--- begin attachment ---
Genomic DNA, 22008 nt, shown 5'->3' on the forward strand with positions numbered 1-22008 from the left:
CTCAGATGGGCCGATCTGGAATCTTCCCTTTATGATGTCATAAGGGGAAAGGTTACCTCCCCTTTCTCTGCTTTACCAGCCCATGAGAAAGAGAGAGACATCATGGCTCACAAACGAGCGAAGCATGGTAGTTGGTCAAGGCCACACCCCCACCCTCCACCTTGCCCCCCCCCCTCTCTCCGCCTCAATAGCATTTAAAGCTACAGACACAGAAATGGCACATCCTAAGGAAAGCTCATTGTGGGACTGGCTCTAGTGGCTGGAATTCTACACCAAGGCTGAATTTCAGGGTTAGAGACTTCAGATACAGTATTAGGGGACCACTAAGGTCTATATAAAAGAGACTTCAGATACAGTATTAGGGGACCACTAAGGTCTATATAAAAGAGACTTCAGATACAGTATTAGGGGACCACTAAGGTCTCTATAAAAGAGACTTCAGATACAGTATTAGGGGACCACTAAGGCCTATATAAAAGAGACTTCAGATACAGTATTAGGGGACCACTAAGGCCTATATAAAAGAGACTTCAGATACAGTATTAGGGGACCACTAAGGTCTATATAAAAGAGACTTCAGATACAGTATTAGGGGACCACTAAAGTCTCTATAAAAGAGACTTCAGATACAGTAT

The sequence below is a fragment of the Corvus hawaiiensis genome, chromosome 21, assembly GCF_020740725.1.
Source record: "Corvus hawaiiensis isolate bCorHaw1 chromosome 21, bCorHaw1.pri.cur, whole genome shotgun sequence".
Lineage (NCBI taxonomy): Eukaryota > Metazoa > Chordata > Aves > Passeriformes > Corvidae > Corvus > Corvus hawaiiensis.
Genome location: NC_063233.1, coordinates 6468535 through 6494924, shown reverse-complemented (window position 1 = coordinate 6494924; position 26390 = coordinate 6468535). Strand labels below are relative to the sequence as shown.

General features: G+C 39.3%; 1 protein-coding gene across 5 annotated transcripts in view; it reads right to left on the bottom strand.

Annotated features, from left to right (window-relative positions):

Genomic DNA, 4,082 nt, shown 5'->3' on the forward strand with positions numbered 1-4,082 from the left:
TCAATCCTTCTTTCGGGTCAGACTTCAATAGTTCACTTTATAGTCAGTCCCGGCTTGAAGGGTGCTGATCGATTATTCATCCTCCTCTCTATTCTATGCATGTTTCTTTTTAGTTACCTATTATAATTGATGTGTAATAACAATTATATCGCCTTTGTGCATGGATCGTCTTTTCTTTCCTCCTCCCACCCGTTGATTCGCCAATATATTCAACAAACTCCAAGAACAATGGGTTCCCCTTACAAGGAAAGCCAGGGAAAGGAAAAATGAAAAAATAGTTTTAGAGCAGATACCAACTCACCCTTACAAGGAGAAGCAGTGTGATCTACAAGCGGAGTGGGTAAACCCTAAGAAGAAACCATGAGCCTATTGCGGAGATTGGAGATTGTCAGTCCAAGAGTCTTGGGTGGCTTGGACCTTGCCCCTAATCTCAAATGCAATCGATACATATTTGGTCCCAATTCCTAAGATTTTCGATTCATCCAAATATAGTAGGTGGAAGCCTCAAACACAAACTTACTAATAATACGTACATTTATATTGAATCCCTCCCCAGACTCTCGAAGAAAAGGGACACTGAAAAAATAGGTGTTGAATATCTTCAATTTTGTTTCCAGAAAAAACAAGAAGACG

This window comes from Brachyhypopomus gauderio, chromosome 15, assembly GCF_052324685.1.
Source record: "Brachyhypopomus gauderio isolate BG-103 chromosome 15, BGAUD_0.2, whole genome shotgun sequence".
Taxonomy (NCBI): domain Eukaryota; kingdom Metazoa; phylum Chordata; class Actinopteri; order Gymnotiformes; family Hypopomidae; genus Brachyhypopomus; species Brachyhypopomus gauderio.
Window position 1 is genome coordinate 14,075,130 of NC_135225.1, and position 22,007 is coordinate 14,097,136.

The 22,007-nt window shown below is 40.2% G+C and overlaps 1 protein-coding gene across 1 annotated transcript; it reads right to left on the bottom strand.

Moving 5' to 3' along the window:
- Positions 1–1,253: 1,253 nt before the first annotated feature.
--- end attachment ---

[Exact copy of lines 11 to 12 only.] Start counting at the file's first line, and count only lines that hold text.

This window comes from Brachyhypopomus gauderio, chromosome 15, assembly GCF_052324685.1.
Source record: "Brachyhypopomus gauderio isolate BG-103 chromosome 15, BGAUD_0.2, whole genome shotgun sequence".